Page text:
BELFAST — A crowd of 50 to 60 people gathered Monday evening on Route 3 in front of Renys Plaza to protest Gov. Mills’ vaccine mandate for health care workers. There were a couple of people at the event in scrubs, clothes many health professionals and caregivers must wear to work.

Waldo County Republican Committee organized the event as a way to stand in solidarity with medical workers against the mandate, Chairman Katrina Smith said. “A lot of people are just devastated.”

It followed a rally earlier in the day over the same issue in Augusta and another rally was planned in Augusta for the following Tuesday. “I think it’s good to have it in peoples’ hometowns,” she said. “It makes them feel like they have a voice instead of having to go down to the State House.”

She thinks those gathered were not all Republicans, and that there were people who were vaccinated and unvaccinated at the protest. The protest is not about whether people should get the vaccine or not, she said, but about what they think is an overreach of the government in mandating what people must put in their bodies to work.

A lot of people have been in the health care industry for 20 or 30 years and are making the choice to get fired because they do not want to be forced to get the vaccine, Smith said. They might have to move to a state where there is no vaccine mandate because many of them would not make enough on unemployment to support their families.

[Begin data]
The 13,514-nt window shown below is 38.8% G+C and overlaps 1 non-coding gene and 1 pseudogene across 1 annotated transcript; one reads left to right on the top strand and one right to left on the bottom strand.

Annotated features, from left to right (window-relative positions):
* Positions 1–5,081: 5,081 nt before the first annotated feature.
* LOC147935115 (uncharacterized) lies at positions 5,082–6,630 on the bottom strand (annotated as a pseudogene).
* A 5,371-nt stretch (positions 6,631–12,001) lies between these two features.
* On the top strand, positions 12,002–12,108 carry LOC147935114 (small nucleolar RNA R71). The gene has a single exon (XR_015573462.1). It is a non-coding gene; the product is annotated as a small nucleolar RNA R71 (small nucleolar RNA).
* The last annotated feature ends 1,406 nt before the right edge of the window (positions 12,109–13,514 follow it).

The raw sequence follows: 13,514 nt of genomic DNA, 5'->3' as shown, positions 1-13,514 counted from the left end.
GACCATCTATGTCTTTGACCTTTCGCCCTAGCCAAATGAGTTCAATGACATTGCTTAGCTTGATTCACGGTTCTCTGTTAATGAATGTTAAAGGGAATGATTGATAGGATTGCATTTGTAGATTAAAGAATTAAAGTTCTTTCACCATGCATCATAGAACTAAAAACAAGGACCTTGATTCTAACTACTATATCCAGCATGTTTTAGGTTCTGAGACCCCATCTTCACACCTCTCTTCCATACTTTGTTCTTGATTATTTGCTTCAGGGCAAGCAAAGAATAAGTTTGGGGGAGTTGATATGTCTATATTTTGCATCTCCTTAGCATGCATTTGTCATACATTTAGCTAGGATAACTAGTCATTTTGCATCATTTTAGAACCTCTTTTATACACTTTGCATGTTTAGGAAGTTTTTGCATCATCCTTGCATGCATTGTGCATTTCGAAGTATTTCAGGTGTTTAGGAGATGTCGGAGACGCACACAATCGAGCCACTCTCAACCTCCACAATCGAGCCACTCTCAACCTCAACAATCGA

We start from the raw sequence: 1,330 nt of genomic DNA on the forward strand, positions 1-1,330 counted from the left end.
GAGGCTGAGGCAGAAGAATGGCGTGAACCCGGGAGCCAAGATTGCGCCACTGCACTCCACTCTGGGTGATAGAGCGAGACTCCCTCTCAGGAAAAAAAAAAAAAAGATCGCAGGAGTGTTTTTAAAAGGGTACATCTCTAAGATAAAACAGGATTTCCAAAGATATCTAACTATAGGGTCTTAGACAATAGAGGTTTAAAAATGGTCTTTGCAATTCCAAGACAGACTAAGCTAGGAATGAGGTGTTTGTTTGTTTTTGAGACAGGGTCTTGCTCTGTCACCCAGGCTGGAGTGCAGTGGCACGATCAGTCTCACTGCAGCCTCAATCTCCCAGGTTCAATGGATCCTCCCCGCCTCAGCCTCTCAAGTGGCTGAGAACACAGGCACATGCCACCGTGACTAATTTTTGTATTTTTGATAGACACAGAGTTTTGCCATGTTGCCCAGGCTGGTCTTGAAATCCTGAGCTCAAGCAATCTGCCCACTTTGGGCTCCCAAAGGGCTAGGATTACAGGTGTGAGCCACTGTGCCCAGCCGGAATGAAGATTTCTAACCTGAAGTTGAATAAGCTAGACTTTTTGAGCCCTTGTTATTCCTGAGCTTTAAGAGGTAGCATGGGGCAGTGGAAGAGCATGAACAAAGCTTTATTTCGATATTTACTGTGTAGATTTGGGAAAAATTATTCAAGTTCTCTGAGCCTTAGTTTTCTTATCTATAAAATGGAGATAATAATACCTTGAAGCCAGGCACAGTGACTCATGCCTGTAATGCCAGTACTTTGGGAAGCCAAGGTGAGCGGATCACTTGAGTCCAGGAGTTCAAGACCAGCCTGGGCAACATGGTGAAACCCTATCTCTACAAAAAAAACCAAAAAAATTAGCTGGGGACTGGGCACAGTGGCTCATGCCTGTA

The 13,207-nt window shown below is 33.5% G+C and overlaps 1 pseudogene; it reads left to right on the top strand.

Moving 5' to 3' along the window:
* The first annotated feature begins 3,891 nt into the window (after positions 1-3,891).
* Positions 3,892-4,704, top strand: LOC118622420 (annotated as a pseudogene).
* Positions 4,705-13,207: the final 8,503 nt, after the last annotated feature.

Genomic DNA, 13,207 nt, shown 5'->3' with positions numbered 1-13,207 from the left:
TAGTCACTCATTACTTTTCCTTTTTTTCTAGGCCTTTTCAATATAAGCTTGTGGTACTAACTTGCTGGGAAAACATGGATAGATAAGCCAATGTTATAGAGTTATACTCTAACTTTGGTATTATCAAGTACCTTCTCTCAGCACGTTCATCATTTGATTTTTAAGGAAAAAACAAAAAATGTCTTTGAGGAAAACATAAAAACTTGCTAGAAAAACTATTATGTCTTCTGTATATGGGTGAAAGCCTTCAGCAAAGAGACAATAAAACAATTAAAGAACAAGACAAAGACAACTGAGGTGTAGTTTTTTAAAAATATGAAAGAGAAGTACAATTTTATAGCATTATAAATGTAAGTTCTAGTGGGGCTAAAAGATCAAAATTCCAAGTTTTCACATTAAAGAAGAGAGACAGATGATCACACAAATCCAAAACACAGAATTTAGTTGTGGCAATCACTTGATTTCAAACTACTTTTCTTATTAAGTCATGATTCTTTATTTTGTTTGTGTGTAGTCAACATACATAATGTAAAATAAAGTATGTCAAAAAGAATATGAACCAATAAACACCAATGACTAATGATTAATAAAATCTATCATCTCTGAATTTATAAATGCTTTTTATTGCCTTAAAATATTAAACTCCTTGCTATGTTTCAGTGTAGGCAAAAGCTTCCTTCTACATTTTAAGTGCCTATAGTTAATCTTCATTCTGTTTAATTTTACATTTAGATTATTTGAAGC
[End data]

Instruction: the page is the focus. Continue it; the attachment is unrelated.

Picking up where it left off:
People hold signs in front of Renys Plaza Aug. 16 in Belfast protesting Gov. Mills’ vaccine mandate. Photo by Kendra Caruso

There has been a lot of pushback against the mandate announced Aug. 12, and some of that opposition is from nurses. As the number of new confirmed coronavirus cases continues to increase, believed to be mostly from the delta variant, Waldo County has become a hot spot for the virus. There have been recent outbreaks within hospitals statewide.

Smith said the event helps people in the health care industry understand there are other people supporting them in their opposition to the mandate. “It helps people to feel they’re not alone,” she said.

Photo by Kendra Caruso

Photo by Kendra Caruso

Photo by Kendra Caruso

Photo by Kendra Caruso

Photo by Kendra Caruso